Isn't it interesting that the word 'capitalism' is back in the papers, after its twenty-odd year retreat to a cave somewhere on the tundra of the left? Only now, it's capitalism's supporters and improvers who use its name, not so much its opponents. Although usually the term isn't seen on its own, but qualified. So the main debate in the papers and blogs isn't about capitalism as such - it's about 'good' versus 'bad', 'predatory' versus 'sustainable', 'short termist' versus 'long termist', 'ethical' versus 'exploitative' capitalism. Which tends to crowd out any talk of anything else, and that's probably the point.

I don't think Co-operatives UK was completely wrong in putting the pamphlet out. These Think Pieces are part of its mandate to 'mainstream' the movement and stimulate fresh thinking (God knows, we were starved of that for a long time). Hertz is, they say, a heavyweight economist, though I don't rate her as a commentator (she was prescient on the debt crisis! Big deal!) 'Gucci' versus 'Co-op' capitalism is a prime slice of mystification pizza. But it got me thinking. It scrapes on the reef of one or two movement taboos. The co-op movement is a 'broad church' - a political home for all kinds of socialists, anarchists, millenarians, liberals, greens, feminists and displaced persons, as well as normal people; but the deal is that nobody mentions the c-word. When we really do start to take lumps out of Barclays, Tescos, Ben & Jerry's and Powergen, it will be interesting to see how our co-operative unity is tested.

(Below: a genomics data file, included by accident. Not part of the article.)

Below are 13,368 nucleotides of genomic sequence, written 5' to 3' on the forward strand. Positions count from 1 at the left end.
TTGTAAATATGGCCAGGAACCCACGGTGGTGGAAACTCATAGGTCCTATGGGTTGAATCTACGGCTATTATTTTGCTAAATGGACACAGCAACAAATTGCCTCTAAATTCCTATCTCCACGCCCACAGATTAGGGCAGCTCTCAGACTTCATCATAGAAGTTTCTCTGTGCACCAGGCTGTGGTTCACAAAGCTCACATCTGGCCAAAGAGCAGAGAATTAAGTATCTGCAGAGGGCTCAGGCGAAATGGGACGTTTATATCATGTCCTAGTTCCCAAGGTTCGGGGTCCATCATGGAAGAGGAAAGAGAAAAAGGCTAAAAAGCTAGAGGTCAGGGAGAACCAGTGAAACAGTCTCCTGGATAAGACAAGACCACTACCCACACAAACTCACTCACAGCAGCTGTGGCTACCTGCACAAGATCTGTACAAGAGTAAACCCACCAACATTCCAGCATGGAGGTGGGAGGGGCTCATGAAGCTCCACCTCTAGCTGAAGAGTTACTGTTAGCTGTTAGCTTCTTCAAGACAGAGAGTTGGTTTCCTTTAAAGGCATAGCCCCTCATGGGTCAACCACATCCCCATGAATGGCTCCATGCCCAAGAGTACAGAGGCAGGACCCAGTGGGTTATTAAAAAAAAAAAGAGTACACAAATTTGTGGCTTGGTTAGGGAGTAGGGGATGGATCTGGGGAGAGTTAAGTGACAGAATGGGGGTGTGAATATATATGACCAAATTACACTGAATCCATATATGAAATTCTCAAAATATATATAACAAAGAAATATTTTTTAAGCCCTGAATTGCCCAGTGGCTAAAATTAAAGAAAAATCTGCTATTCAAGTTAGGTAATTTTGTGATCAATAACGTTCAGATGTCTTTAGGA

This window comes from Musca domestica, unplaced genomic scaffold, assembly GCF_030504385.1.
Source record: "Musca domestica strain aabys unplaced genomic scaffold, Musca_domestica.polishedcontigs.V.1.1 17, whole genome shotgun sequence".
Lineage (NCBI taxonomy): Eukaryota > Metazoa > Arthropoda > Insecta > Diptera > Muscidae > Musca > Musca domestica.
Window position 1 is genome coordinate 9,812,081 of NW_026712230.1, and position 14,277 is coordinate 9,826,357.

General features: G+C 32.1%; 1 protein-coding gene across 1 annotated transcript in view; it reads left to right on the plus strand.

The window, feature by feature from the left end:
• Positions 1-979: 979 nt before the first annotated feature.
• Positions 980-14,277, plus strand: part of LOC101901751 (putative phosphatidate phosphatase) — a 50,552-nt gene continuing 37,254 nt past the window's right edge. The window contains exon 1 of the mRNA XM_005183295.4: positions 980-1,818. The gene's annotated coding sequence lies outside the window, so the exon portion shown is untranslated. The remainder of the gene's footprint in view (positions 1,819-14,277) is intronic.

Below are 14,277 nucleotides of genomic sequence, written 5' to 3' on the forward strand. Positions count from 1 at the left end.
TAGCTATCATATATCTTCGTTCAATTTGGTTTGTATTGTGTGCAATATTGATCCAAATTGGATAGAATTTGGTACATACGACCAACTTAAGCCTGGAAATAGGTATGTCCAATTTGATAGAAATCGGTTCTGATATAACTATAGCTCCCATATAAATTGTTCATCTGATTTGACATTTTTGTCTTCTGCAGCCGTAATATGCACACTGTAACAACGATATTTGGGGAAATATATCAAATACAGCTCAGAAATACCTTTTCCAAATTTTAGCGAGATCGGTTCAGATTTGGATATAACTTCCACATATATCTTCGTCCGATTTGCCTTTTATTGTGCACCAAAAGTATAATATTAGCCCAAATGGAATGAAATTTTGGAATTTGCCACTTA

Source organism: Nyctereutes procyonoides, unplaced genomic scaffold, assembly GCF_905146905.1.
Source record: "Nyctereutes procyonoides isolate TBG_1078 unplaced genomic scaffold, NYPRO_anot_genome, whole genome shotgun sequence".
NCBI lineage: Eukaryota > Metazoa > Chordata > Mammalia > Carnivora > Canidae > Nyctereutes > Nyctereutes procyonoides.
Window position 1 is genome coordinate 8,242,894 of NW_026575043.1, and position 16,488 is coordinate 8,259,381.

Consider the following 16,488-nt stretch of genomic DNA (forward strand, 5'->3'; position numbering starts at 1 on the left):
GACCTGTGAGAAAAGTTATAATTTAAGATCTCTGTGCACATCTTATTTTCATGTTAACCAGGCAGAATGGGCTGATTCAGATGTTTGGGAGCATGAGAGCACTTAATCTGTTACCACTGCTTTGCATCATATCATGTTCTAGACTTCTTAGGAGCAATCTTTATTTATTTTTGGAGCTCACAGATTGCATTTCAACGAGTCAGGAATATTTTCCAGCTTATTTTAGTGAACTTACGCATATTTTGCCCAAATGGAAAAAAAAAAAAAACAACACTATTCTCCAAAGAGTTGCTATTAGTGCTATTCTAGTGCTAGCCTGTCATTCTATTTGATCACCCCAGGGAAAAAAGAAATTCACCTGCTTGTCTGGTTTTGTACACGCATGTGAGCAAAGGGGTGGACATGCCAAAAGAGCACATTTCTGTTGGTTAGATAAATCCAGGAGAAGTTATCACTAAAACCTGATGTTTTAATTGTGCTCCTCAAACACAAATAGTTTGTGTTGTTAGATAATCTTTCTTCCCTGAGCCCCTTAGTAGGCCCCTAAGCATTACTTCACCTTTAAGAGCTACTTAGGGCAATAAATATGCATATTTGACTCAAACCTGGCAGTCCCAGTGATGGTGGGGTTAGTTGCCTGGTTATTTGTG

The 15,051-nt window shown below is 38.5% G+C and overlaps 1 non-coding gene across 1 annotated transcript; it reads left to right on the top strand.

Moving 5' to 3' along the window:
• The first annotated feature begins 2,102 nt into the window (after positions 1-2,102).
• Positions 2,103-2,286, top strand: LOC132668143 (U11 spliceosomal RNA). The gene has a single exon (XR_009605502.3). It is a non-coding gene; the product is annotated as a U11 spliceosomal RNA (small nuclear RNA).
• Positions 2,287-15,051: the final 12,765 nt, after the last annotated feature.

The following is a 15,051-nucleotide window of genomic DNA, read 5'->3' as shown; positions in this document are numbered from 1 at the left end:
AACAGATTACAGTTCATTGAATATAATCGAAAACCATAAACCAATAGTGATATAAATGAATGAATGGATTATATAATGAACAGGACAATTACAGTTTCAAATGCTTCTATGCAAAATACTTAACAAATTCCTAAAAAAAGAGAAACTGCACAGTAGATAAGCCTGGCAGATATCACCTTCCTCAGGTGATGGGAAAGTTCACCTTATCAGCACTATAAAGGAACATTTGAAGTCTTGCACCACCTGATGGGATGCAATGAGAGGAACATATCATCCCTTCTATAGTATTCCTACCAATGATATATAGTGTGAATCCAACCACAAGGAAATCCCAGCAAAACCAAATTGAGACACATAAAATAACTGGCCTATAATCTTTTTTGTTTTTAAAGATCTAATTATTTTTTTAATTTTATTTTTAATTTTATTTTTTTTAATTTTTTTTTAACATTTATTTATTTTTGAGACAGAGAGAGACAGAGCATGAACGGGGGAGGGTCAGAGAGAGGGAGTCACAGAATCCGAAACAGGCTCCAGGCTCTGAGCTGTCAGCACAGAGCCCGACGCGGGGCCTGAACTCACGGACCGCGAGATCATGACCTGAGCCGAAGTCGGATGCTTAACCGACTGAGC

To get to that point, we should worry not at all about making capitalism more co-operative, and focus minds and acts instead on making co-operatives more co-operative, so we can make them a better vehicle for meeting peoples' real and self-defined social, cultural and economic needs. The values and principles are a very powerful formula. Developed over decades and continents through trial and error, as Ed Mayo says the real movement is 2% theory and 98% practice. Hertz's pamphlet demonstrates little understanding of co-operation as a social change movement, but maybe our own is a bit perfunctory in the day-to-day. Scratch a bit below the surface of action principles like democracy, autonomy and member economic participation - get below the 'lowest common denominator' definitions of co-operative identity - and you'll find ideas and methods, not just for running half-decent capitalist enterprises, but also for understanding capitalism and the ways humanity can overcome it.

The pioneers didn't only set out to run a good shop; their stated and realistic desire was also to overturn the system of politics and economics.

You can download Noreena Hertz's pamphlet at
http://www.uk.coop/sites/default/files/Co-op%20Capitalism_0.pdf

Sunday, 12 June 2011

Dave Boyle: an afternoon with a true football fan

I was having a few beers with Dave Boyle in the Amersham Arms in New Cross, on the brilliant afternoon last month when AFC Wimbledon won promotion to the Football League.